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The Abstract Wild

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    Available in PDF - DJVU Format | The Abstract Wild.pdf | Language: ENGLISH
    Jack Turner(Author)

    Book details


If anything is endangered in America it is our experience of wild nature--gross contact. There is knowledge only the wild can give us, knowledge specific to it, knowledge specific to the experience of it. These are its gifts to us. How wild is wilderness and how wild are our experiences in it, asks Jack Turner in the pages of The Abstract Wild. His answer: not very wild. National parks and even so-called wilderness areas fall far short of offering the primal, mystic connection possible in wild places. And this is so, Turner avows, because any managed land, never mind what it's called, ceases to be wild. Moreover, what little wildness we have left is fast being destroyed by the very systems designed to preserve it. Natural resource managers, conservation biologists, environmental economists, park rangers, zoo directors, and environmental activists: Turner's new book takes aim at these and all others who labor in the name of preservation. He argues for a new conservation ethic that focuses less on preserving things and more on preserving process and "leaving things be." He takes off after zoos and wilderness tourism with a vengeance, and he cautions us to resist language that calls a tree "a resource" and wilderness "a management unit." Eloquent and fast-paced, The Abstract Wild takes a long view to ask whether ecosystem management isn't "a bit of a sham" and the control of grizzlies and wolves "at best a travesty." Next, the author might bring his readers up-close for a look at pelicans, mountain lions, or Shamu the whale. From whatever angle, Turner stirs into his arguments the words of dozens of other American writers including Thoreau, Hemingway, Faulkner, and environmentalist Doug Peacock. We hunger for a kind of experience deep enough to change our selves, our form of life, writes Turner. Readers who take his words to heart will find, if not their selves, their perspectives on the natural world recast in ways that are hard to ignore and harder to forget.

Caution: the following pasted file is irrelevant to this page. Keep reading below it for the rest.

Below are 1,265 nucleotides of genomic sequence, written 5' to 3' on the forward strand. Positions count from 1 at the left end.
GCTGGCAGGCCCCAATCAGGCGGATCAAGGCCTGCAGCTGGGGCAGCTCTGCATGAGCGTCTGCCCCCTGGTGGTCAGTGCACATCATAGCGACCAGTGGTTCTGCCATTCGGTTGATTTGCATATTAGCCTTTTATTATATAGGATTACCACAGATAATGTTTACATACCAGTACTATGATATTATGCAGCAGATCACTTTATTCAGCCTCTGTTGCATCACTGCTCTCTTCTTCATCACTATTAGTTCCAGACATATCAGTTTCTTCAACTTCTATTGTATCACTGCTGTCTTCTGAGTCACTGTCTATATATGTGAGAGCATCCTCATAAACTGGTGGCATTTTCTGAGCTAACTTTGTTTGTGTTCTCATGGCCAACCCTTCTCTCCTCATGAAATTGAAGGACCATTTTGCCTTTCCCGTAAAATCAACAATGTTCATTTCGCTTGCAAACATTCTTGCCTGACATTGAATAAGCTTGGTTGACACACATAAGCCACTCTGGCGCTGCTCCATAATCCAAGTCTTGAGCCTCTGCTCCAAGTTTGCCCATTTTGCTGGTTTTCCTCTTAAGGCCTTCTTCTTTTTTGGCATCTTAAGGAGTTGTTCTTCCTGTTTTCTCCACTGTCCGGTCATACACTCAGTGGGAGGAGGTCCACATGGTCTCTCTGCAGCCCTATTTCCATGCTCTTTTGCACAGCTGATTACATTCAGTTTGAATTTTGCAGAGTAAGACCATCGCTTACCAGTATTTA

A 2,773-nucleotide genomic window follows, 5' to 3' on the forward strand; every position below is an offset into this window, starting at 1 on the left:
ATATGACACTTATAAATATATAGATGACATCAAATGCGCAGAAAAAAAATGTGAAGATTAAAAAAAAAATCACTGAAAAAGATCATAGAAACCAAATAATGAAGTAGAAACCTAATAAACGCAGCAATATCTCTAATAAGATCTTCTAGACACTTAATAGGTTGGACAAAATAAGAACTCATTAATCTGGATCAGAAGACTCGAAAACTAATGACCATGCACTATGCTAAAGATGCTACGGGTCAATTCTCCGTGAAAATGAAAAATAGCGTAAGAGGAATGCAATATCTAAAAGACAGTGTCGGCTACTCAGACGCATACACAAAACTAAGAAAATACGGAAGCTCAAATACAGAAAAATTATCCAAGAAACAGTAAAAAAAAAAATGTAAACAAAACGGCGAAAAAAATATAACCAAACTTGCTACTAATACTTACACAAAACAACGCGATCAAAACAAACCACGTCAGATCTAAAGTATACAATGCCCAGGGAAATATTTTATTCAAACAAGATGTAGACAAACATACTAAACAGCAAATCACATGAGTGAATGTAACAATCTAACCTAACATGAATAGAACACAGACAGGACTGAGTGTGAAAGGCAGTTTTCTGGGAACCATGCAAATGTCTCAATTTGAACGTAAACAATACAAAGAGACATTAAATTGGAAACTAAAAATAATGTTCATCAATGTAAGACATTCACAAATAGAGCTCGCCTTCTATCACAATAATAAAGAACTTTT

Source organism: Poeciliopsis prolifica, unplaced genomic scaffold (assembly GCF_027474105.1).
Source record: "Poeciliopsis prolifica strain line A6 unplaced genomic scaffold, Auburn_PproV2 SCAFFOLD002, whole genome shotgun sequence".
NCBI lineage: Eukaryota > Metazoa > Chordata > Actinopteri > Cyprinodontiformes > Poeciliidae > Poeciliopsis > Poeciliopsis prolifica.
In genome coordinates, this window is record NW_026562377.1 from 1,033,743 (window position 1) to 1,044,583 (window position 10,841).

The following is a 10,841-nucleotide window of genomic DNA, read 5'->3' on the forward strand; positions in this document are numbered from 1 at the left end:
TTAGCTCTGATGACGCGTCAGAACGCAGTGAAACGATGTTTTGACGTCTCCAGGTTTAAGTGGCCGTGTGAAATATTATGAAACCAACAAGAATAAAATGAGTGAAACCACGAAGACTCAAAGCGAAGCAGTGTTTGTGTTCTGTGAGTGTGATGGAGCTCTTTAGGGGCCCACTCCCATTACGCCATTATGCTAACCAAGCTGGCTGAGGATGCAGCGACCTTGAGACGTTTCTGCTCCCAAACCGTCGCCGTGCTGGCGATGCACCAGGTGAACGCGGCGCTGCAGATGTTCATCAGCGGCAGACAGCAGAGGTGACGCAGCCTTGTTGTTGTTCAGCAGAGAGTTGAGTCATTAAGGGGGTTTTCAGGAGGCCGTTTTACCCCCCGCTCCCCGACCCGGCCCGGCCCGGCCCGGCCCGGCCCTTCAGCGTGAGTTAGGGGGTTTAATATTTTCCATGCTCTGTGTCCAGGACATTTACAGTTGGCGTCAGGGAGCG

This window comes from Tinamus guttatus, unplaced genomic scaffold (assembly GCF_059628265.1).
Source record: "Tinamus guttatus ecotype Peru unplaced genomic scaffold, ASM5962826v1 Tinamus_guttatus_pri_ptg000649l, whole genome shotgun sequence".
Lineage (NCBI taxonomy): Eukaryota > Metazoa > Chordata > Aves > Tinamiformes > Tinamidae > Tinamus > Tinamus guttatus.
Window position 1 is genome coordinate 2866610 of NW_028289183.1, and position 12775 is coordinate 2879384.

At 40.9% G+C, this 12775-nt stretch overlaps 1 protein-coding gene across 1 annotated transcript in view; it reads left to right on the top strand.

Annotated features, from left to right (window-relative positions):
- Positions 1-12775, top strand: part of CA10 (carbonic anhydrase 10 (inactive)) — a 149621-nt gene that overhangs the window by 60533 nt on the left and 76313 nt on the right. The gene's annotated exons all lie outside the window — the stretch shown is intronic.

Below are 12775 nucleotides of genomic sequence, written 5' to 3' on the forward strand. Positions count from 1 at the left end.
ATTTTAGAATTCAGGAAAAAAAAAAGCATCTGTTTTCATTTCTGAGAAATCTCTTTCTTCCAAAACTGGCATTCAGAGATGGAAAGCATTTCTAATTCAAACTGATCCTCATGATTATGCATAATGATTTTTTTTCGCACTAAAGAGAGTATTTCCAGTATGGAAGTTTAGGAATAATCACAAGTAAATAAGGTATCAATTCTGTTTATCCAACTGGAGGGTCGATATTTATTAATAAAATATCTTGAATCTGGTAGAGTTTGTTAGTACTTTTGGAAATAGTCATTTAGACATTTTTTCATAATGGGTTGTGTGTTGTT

"Powerfully written essays on our relationship to wilderness. . . . This sometimes blistering, provocative, well-written book is an ecoradical's dream come true--and every reader concerned with wilderness issues should take it into account."--Kirkus Reviews

3.3 (4194)
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Book details

  • PDF | 136 pages
  • Jack Turner(Author)
  • University of Arizona Press (30 Sept. 1996)
  • English
  • 6
  • Science & Nature

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Review Text

  • By Frank Bierbrauer on 21 April 2007

    At last a book which captures far better than anything I've seen in print the real sense of "wild" not in the stagnant, sanitised way of zoos or even of gardens but rather in the experience of real vulnerability felt in the presence of something awe inspiring and possessing of an energy which flows freely and powerfully when the human being just "lives". Inadvertently, Turner expresses the same thoughts often stated by others such as David Bohm : ever creative nature, the holomovement, David Abram : spell of the sensuous and it reminds one at times of the silent activity so easily perceived in Haiku poetry. His experience of first seeing Indian rock paintings holds the mind with its strength and vitality, especially so when he notices his own very human qualities as the energy of that moment seems to fade thereby expressing the need of the person to experience each moment as new rather than as a memory. Similarly, the very personal experience of being hunted by a mountain lion is not lost on anyone who even vaguely remembers what it was to be alive, say as a child or the sudden and unexpected feelings of "how good it is to be alive" that would assault one at times in his/her life. Unfortunately, these things are rare and only vague memories for most of us. As such Turner awakens this in us again and the desire to feel as a human being once more.


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